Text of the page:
Patello-femoral pain is an irritation or inflammation of the tissues under or surrounding the kneecap. Overuse, a blow, or a structural defect causes the kneecap to be squeezed excessively against the lateral femoral condyle. Weak or inflexible quadricep muscles can also contribute to the problem. This condition is often inaccurately referred to as "chondromalacia". Chondromalacia is a diagnosis that should be reserved for cases where there is actual damage to the articular cartilage on the underside of the patella. This is not always the case in patello-femoral pain. But chondromalacia may arise from chronic patello-femoral pain.
Signs and Symptoms
- Pain (in and around the kneecap, usually on the lateral side) with running, jumping or stair climbing.
- "Achiness" while sitting for extended periods.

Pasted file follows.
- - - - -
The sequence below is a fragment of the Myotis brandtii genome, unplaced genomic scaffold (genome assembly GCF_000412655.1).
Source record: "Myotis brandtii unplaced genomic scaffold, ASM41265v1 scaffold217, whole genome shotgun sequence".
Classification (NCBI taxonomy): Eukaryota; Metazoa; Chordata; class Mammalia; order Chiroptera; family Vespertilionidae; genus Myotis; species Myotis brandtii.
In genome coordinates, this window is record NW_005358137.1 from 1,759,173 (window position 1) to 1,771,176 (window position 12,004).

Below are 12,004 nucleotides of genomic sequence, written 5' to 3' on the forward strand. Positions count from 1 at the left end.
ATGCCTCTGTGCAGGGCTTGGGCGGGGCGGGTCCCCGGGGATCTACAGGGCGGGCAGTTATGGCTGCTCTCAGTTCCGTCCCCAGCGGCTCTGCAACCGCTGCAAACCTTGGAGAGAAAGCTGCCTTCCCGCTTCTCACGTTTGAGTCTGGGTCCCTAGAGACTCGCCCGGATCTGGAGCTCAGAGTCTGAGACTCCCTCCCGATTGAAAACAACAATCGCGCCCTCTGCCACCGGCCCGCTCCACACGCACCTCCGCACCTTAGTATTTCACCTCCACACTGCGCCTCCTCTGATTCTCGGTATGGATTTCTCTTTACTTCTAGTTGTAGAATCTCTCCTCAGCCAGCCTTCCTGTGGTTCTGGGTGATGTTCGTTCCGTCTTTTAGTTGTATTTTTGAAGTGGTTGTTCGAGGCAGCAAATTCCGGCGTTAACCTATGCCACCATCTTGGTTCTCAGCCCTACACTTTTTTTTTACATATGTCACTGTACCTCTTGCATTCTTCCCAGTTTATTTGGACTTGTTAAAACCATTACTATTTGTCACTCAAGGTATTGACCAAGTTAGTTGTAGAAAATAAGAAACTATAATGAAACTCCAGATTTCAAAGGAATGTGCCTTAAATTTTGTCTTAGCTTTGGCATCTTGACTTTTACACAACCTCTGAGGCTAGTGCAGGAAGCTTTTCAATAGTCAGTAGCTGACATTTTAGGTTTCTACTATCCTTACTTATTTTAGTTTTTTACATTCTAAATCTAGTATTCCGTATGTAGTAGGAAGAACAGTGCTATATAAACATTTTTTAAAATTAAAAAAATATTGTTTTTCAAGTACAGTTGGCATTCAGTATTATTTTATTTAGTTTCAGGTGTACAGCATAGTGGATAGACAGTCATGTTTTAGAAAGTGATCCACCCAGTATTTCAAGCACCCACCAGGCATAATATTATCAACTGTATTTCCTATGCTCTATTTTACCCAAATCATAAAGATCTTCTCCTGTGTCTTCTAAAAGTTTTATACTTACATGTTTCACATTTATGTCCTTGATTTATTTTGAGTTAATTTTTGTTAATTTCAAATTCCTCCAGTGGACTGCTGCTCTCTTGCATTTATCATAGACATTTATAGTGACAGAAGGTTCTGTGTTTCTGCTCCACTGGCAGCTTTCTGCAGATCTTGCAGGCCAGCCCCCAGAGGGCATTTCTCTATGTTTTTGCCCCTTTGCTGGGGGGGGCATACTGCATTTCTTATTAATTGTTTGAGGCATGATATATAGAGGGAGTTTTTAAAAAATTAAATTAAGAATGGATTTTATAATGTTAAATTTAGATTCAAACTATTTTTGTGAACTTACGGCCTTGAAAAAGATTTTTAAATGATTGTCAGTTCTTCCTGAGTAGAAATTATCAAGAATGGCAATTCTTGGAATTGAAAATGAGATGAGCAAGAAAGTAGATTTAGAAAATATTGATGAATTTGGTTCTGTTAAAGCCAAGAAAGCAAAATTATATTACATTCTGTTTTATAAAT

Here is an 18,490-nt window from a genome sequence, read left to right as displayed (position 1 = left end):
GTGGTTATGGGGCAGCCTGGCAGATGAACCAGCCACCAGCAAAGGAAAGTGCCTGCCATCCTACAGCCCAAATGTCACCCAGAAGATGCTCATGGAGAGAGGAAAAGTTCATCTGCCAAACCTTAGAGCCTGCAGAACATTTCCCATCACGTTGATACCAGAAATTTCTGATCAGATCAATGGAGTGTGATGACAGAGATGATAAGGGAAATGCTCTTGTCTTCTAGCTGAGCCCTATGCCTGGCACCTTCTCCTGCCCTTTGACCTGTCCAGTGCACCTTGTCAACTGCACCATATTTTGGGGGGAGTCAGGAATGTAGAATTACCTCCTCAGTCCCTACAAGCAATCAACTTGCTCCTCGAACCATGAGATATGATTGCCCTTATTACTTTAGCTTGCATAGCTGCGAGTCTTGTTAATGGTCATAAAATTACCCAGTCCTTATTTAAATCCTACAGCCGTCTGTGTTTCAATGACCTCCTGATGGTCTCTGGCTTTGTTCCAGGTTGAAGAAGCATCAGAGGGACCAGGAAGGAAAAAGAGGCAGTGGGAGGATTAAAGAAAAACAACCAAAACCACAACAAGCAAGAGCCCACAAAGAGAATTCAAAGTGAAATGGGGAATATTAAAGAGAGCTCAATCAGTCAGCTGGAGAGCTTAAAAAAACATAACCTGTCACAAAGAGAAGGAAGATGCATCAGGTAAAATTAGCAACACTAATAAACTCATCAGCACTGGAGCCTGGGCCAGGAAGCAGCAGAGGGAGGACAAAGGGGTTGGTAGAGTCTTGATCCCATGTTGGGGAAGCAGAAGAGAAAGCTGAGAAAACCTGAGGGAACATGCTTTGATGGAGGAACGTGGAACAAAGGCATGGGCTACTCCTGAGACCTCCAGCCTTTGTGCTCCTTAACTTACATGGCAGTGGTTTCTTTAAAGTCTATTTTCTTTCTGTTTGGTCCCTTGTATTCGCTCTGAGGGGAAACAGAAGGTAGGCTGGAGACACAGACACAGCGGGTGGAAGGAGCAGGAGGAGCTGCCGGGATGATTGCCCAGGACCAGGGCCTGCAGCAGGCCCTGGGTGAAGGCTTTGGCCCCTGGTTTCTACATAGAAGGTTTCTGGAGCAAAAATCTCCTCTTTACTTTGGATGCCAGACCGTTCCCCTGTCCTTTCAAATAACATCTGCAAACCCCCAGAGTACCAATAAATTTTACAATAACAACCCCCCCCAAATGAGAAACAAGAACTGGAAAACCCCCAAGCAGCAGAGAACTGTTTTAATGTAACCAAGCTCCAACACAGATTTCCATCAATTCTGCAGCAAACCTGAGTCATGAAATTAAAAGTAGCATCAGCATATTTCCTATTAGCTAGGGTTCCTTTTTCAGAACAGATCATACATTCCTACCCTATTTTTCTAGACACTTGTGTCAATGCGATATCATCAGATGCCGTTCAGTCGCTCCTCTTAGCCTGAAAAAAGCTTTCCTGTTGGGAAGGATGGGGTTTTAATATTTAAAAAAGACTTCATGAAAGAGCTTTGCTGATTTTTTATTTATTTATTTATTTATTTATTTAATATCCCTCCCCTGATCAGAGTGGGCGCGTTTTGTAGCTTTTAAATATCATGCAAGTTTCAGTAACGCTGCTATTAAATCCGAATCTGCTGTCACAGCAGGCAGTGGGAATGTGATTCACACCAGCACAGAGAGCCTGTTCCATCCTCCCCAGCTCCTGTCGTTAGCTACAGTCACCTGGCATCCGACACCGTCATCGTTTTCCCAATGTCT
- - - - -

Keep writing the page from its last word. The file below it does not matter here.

- A grinding sensation can sometimes be felt.
P.R.I.C.E. PROTECT the area from further injury (i.e. wrap). REST the area to promote healing. ICE the area to reduce inflammation. Some COMPRESSION will help move inflammation away from the area. ELEVATE the area to promote circulation to the heart.
Referral. A physician should be seen to rule out any other problems. They may also prescribe anti-inflammatory medication.
Rehabilitation. Work on range of motion and strengthening exercises for the hip and knee. With all squating and lunging activities be sure that the knee is in line with the toe and NOT past it. If pain persists, seek the advice and treatment of a physiotherapist.
Return to Activity. Exercises to strengthen the quadriceps muscles and to stretch the hamstring muscles are essential prior to returning to activity. Commercially available neoprene knee sleeves often offer support to assist the patella to properly "track" in the femoral condyle groove.
Prevention. To avoid developing this condition, athletes should ensure good strength of the quadricep muscles. This will help pull the patella into the proper tracking alignment.
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